Our two previous posts have focused on common barriers to innovation, so it seemed only logical to share some of our observations as to how organizations have overcome these barriers by leveraging various catalysts or “enablers” to innovative thought and behavior.
But be advised, these methods require strong and empowering leadership to lay out the market constraints, make clear the threats from the changing environment and the opportunities that may arise, and provide the amnesty to take a risk to put ideas and observations on the table.
Necessity – “the mother of invention”
When Xerox PARC created the mouse, it was simply amazing. And it cost $300 to build and only worked for a few weeks, but they had a generous budget so it was okay. Yet to make the mouse truly innovative required something quite different: constraints. Steve Jobs had the vision to add the constraints: the mouse must be buildable for under $15 and operate reliably for at least two years.
For successful innovation, you need people to seek out the real-world constraints that must be respected in order to actualize the idea. Until the idea can work within the constraints — like Apple’s mouse — it is still in the germination stage, not yet a true innovation.
“Freedom is just another word for nothing to lose”
It’s often easier to try something new or innovative, and to risk failure, when the status quo looks pretty untenable. As the saying goes, never waste a crisis, and if you don’t think you have one, look further around you. Change is inevitable; a threat is always on its way.
For example, one company observed that when their very survival was at risk, they began to implement a program of Continuous Improvement that called on everyone to contribute innovative implementable ideas. Because they had to develop new and better ways of operating, they did!
Similarly, a start-up company with few resources must innovate or quickly wither away. Or an established organization might need to make innovative changes due to operational disruption. For example, if the system or tool or supplier or technology they are using is going away or changing, it is a good time to rethink the work entirely.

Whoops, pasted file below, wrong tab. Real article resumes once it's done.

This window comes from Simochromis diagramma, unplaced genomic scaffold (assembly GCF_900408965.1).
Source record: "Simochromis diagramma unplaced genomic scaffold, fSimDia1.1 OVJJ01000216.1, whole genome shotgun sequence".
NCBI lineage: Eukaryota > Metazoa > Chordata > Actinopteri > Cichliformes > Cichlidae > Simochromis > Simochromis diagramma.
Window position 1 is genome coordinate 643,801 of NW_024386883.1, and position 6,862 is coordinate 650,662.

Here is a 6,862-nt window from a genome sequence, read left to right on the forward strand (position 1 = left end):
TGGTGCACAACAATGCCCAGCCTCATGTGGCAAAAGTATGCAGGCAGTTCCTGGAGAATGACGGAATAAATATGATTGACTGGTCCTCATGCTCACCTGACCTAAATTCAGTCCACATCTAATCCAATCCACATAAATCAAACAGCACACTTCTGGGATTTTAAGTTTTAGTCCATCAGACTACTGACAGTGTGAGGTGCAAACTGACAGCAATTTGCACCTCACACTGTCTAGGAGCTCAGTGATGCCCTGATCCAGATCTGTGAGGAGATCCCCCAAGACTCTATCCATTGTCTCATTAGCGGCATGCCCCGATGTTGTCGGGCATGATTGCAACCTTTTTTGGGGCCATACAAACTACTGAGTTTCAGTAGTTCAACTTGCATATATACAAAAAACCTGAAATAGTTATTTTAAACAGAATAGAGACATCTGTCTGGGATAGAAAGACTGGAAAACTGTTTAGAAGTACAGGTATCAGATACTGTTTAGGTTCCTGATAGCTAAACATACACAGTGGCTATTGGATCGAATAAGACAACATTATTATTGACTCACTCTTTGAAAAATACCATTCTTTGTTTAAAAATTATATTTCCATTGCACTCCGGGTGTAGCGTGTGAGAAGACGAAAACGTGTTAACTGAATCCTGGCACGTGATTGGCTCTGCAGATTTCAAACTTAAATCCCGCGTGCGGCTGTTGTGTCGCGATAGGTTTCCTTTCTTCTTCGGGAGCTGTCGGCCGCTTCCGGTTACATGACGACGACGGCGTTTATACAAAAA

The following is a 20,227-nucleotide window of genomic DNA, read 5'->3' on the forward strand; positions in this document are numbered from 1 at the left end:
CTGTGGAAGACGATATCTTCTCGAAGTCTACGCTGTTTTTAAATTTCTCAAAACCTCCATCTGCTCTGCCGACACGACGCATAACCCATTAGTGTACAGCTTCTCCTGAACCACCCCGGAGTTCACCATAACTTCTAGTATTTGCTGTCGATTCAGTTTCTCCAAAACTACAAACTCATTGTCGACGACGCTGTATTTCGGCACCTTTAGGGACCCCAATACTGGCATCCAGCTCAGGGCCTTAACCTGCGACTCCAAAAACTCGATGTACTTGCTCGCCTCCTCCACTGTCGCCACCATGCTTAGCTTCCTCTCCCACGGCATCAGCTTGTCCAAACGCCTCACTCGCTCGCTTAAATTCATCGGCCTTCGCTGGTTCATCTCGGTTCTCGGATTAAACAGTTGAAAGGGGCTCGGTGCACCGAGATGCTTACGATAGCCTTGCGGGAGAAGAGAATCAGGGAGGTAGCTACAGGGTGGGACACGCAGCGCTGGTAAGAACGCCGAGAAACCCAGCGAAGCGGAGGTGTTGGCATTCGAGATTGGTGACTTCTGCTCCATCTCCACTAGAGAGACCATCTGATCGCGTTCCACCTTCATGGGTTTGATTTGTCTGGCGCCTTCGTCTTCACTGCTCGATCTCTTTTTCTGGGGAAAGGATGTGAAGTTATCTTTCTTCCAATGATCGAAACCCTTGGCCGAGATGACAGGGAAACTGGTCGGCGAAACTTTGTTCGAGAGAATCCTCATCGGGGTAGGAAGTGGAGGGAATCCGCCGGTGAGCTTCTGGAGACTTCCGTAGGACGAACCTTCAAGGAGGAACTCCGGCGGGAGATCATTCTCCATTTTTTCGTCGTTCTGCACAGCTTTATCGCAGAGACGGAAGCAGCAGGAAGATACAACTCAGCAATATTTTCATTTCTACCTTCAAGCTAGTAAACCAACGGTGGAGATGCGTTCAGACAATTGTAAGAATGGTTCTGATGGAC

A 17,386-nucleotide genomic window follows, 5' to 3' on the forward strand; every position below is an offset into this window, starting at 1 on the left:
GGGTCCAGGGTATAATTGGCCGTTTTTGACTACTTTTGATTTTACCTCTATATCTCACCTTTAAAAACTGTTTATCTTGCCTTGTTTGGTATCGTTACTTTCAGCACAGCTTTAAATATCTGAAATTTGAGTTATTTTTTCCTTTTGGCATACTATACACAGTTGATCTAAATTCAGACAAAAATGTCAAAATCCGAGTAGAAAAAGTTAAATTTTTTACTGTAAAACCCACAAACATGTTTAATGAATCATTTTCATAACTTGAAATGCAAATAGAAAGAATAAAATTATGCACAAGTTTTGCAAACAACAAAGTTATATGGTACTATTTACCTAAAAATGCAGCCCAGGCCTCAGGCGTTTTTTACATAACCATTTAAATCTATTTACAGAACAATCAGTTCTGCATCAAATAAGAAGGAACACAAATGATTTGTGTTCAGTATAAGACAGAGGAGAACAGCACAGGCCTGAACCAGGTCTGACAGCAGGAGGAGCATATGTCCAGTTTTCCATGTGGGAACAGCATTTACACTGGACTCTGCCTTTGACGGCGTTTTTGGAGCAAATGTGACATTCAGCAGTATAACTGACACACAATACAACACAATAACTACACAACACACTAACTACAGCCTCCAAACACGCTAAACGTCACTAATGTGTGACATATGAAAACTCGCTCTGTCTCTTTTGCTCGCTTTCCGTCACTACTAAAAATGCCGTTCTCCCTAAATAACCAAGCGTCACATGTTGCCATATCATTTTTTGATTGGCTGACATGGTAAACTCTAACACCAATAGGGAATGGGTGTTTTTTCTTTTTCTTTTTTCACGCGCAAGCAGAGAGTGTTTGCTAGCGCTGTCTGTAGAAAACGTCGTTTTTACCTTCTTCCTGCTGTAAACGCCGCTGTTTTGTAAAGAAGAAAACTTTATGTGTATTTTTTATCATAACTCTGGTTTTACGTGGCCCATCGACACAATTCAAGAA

It’s important to recognize that leaders must provide amnesty to reduce the risk of sharing new ideas when making these types of innovative changes.
It’s easier to think outside the box when you are from outside the box
Outsiders often come up with the best innovations, because they have no ties to the status quo. But outsiders often have a difficult time effecting real change because they are outsiders. A senior manager of a once innovative company wryly observed, “We say we like to bring in outsiders with fresh ideas, but when they share them we explain that’s not the way we do it here.”
Know the market; know your customers — internal as well as external
Market instincts are more valuable than technological know-how or financial heft. For example, in Malcolm Gladwell’s fascinating article in The New Yorker, Creation Myth — Xerox PARC, Apple, and Creation of the Mouse, he suggests that Xerox could never have capitalized on the mouse because they did not have the instincts for the consumer market. They had the technological talent, but that was simply not enough; personal computing is a consumer market and Xerox’s reservoir of market instincts was for commercial enterprises. Steve Jobs knew the consumer market. Similarly, Cisco was forced to close down its Flip video and HP pulled out of the tablet market — both retreated from consumer markets back to their core markets.
Process innovation also requires getting close to the customers. To be able to innovate work processes, you must go to the work. ‘Go to the Gemba (or work place),’ is the Toyota mantra. Asking customers what they need or want is simply not going to be enough. They cannot innovate for you — you must go and watch them use your product to really understand the market. You must go and watch the work flow in order to understand the processes and the problems that workers grapple with. You must see for yourself in order to envision a better product or process.
Last but not least, to foster process innovation summon the courage to acknowledge the deep areas of waste that are part of our standard work. We all have this: inspection or rework or moving or waiting that is so intrinsically a part of the way we work that we cannot envision the work without it. Because we cannot immediately think of any possible alternatives, we look the other way and thus we cannot innovate.
Summon the courage to put that waste on the table, calling it what it is. We have seen remarkable feats of innovation inspired by this simple act — recognizing waste for what it is. Go ahead and imagine the process without the steps that add no real value — that just compensate for a flaw somewhere in the process — and then take the time to search for ways to get to that vision. Imagine perfection or the way things could or should be if everything was right.